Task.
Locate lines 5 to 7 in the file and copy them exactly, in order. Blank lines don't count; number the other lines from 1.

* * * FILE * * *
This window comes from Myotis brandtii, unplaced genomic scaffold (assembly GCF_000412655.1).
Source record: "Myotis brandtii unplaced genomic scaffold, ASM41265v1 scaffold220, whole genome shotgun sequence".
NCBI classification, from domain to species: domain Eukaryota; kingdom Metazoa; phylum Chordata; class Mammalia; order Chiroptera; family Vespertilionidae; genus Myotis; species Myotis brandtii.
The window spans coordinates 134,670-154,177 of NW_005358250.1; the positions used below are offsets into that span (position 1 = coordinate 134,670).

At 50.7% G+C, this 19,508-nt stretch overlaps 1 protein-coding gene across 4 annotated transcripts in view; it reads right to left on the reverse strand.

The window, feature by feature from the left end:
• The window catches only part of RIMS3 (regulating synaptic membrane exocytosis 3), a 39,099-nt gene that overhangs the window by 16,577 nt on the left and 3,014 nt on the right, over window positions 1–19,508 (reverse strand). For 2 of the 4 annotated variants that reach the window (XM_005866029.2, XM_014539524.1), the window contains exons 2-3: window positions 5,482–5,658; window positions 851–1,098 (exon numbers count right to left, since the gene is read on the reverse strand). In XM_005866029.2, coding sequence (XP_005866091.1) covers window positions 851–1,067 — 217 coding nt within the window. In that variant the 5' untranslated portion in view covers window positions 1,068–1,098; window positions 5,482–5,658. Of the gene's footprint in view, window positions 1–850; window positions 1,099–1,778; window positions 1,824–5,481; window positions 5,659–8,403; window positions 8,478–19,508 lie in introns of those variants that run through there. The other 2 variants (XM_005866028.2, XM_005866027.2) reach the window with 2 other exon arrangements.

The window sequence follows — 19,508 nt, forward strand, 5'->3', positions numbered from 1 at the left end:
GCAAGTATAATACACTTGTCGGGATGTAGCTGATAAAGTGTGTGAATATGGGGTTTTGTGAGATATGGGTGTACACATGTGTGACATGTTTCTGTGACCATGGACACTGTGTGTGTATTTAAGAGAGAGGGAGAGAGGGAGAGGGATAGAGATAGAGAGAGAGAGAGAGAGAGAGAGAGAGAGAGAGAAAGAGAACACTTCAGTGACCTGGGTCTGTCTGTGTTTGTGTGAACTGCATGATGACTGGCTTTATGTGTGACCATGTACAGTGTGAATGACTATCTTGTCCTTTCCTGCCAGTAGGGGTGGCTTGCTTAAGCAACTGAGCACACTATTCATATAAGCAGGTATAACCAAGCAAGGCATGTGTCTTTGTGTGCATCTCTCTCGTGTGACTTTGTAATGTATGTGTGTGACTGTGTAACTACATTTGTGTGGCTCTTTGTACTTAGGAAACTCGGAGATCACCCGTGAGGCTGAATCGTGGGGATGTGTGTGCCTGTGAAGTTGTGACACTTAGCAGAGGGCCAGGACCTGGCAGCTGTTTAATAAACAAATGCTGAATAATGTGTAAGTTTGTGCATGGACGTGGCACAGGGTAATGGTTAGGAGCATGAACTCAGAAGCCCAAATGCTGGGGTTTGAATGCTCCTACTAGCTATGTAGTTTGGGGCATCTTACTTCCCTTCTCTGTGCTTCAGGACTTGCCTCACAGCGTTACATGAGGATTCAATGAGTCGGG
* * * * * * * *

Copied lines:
At 50.7% G+C, this 19,508-nt stretch overlaps 1 protein-coding gene across 4 annotated transcripts in view; it reads right to left on the reverse strand.

The window, feature by feature from the left end:
• The window catches only part of RIMS3 (regulating synaptic membrane exocytosis 3), a 39,099-nt gene that overhangs the window by 16,577 nt on the left and 3,014 nt on the right, over window positions 1–19,508 (reverse strand). For 2 of the 4 annotated variants that reach the window (XM_005866029.2, XM_014539524.1), the window contains exons 2-3: window positions 5,482–5,658; window positions 851–1,098 (exon numbers count right to left, since the gene is read on the reverse strand). In XM_005866029.2, coding sequence (XP_005866091.1) covers window positions 851–1,067 — 217 coding nt within the window. In that variant the 5' untranslated portion in view covers window positions 1,068–1,098; window positions 5,482–5,658. Of the gene's footprint in view, window positions 1–850; window positions 1,099–1,778; window positions 1,824–5,481; window positions 5,659–8,403; window positions 8,478–19,508 lie in introns of those variants that run through there. The other 2 variants (XM_005866028.2, XM_005866027.2) reach the window with 2 other exon arrangements.